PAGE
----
Some native plant species have survived on this property. Oak trees hundreds of years old have witnessed transition of land use by Indian people to use by present-day farmers.
Changes in agricultural uses on the Nygren Preserve reflect changing agricultural economics over the years. Each effort has met with declining success given the unpredictable flooding of the Rock and Pecatonica rivers and Raccoon Creek. Dairy farming, which used the land for both pasture and crops, gave way to raising beef cattle. Beef production was later replaced by crop farming alone, with corn and bean crops rotated throughout the fields. Utilizing the most up-to-date techniques, landowners and managers added dikes, channels, and terraces. The terrain was changed to make it possible to remove surface water as quickly as possible. The most recent owners intention was to convert the land from corn and soybean production to sod farming and nursery uses.
In 1998, three events began to converge to make the Nygren Wetland Preserve project possible. First, the owner indicated his willingness to sell the property. Second, the Natural Resources Conservation Service determined that the land could be enrolled in the Wetland Reserve Program, which removes floodable lands from agricultural production. Finally, Carl and Myrna Nygren bequeathed their estate to the Natural Land Institute with the expressed purpose of protecting land in Winnebago County.
The restoration project at the Carl and Myrna Nygren Wetland Preserve provides us the unique opportunity to protect significant plant and animal diversity on a large scale. Restoration of more than 700 acres of wetlands, prairies, forests and savanna increases precious habitat for a broad array of plant and animal species. It ensures that the genetic diversity of local species - some threatened and endangered - will continue to thrive.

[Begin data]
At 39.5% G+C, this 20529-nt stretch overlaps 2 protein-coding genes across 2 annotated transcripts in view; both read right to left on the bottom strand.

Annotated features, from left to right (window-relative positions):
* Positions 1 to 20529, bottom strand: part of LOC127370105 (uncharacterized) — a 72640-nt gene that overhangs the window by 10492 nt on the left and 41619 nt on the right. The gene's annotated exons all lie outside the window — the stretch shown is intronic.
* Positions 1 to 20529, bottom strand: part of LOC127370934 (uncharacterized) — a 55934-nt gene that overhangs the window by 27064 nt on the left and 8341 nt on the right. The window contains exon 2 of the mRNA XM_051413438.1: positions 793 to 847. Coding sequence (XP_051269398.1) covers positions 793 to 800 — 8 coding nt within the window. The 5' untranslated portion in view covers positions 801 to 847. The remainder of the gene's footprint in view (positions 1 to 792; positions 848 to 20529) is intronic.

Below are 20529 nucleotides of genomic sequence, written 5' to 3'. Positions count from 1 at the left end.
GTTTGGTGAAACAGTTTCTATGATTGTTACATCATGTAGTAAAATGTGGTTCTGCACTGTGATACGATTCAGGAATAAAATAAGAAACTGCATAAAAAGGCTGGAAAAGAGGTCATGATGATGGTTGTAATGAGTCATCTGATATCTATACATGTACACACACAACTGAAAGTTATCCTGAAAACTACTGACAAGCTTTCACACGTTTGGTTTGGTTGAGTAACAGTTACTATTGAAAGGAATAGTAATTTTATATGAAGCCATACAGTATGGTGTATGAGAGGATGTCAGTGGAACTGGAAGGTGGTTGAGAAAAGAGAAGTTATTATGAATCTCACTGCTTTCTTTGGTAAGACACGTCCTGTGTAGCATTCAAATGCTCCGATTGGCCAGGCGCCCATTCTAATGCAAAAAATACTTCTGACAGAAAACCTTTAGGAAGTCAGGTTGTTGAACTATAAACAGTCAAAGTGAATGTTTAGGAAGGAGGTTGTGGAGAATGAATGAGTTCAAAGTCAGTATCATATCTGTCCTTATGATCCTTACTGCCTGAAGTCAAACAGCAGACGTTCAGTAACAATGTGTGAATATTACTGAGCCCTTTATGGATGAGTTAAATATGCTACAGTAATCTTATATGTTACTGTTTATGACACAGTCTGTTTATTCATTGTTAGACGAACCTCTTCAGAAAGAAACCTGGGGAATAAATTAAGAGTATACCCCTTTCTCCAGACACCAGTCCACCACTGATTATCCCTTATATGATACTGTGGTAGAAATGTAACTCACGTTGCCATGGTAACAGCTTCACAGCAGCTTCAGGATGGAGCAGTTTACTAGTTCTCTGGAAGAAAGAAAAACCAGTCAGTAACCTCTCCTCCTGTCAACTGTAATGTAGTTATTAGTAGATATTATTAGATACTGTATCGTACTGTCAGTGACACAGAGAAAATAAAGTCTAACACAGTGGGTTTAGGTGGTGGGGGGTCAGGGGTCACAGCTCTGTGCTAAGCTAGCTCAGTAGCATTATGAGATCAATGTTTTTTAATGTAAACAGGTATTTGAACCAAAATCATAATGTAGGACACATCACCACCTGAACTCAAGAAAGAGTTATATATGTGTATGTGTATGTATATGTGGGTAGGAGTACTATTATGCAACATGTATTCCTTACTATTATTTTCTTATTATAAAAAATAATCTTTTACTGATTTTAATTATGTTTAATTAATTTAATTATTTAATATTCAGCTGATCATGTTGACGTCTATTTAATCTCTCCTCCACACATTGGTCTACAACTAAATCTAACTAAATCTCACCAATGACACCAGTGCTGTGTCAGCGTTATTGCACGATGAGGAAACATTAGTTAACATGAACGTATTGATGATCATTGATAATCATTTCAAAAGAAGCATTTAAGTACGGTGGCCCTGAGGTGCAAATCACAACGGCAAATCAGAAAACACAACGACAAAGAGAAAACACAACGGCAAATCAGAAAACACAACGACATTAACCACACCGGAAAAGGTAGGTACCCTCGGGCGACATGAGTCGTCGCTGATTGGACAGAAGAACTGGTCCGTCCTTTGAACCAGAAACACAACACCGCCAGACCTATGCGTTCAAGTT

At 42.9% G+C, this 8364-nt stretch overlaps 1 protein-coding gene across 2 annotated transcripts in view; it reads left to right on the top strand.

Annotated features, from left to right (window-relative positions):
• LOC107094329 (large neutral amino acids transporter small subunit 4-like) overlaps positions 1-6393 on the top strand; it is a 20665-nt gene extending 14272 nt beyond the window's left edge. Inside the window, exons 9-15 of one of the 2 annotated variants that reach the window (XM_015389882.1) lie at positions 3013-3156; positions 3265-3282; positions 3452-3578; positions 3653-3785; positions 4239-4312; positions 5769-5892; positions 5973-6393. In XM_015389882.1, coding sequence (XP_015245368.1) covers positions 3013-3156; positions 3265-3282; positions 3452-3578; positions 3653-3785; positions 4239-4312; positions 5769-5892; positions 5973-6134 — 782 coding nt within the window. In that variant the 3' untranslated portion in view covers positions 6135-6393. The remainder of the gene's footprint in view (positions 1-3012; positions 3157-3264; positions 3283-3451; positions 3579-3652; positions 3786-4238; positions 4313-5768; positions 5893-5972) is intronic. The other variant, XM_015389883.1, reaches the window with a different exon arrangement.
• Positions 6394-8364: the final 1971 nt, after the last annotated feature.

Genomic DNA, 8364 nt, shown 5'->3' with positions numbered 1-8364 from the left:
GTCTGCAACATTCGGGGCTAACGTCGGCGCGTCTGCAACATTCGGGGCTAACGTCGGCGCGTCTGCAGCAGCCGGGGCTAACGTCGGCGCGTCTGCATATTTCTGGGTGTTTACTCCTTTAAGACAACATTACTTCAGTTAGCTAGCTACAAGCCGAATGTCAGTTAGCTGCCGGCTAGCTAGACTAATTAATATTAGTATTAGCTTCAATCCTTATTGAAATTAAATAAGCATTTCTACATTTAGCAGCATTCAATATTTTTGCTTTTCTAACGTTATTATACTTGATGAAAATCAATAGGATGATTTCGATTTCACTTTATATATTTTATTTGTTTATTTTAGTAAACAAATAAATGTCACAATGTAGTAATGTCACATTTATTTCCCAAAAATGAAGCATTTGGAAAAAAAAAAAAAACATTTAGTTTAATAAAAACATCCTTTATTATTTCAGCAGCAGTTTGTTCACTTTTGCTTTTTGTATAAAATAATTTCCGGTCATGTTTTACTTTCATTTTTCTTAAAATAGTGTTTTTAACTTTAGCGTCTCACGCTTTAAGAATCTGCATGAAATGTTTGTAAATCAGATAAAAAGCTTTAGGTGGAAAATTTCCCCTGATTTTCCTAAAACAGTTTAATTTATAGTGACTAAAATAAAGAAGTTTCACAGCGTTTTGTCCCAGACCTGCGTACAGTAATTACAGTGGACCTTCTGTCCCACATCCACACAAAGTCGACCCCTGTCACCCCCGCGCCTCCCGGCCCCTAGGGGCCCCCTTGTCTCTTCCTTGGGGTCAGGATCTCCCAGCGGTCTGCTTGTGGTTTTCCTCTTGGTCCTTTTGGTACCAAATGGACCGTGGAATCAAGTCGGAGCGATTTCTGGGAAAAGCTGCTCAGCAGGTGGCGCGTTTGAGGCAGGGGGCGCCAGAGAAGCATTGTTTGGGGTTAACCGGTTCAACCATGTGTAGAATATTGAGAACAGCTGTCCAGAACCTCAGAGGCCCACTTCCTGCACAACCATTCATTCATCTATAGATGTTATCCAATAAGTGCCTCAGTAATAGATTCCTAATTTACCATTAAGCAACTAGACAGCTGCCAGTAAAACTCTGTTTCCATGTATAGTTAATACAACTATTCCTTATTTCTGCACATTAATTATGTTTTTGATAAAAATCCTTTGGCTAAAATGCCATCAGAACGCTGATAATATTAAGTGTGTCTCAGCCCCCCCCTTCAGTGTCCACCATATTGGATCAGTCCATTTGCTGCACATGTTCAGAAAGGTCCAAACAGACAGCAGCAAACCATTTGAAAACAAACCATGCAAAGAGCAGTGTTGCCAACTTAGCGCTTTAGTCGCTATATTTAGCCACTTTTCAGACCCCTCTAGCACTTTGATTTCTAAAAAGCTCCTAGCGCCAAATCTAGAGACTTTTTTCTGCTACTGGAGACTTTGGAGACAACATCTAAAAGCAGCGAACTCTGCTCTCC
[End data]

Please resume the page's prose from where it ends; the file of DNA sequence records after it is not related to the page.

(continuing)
In its configuration as a farmed wetland, this area had been able to function as a safe haven for a small number of beavers, muskrats, turkeys, ducks, and geese. Thousands of migratory waterfowl used the area as a stopover site, particularly in years when spring flood waters cover the land. Cordgrass, sedges, cone flowers, cup plants, prairie dock, and ironweed persisted in a few isolated spots.
Restoration of the land by the Natural Land Institute has increased the habitat that red fox, bald eagles, badgers, and other animal species depend upon for their survival. In 2004, we celebrated the hatch of a sandhill crane chick, the first in our restored wetlands. River otters have returned to the Raccoon Creek corridor, and in 2007 we found the first Blandings turtle on a neighboring property just 100 yards outside our boundary. Short-eared owls use the area as a resting point during migration. American bittern, prothonotary warbler, bob white quail, marsh wrens, sora rails, least bitterns and dickcissels are other exciting bird species at the preserve.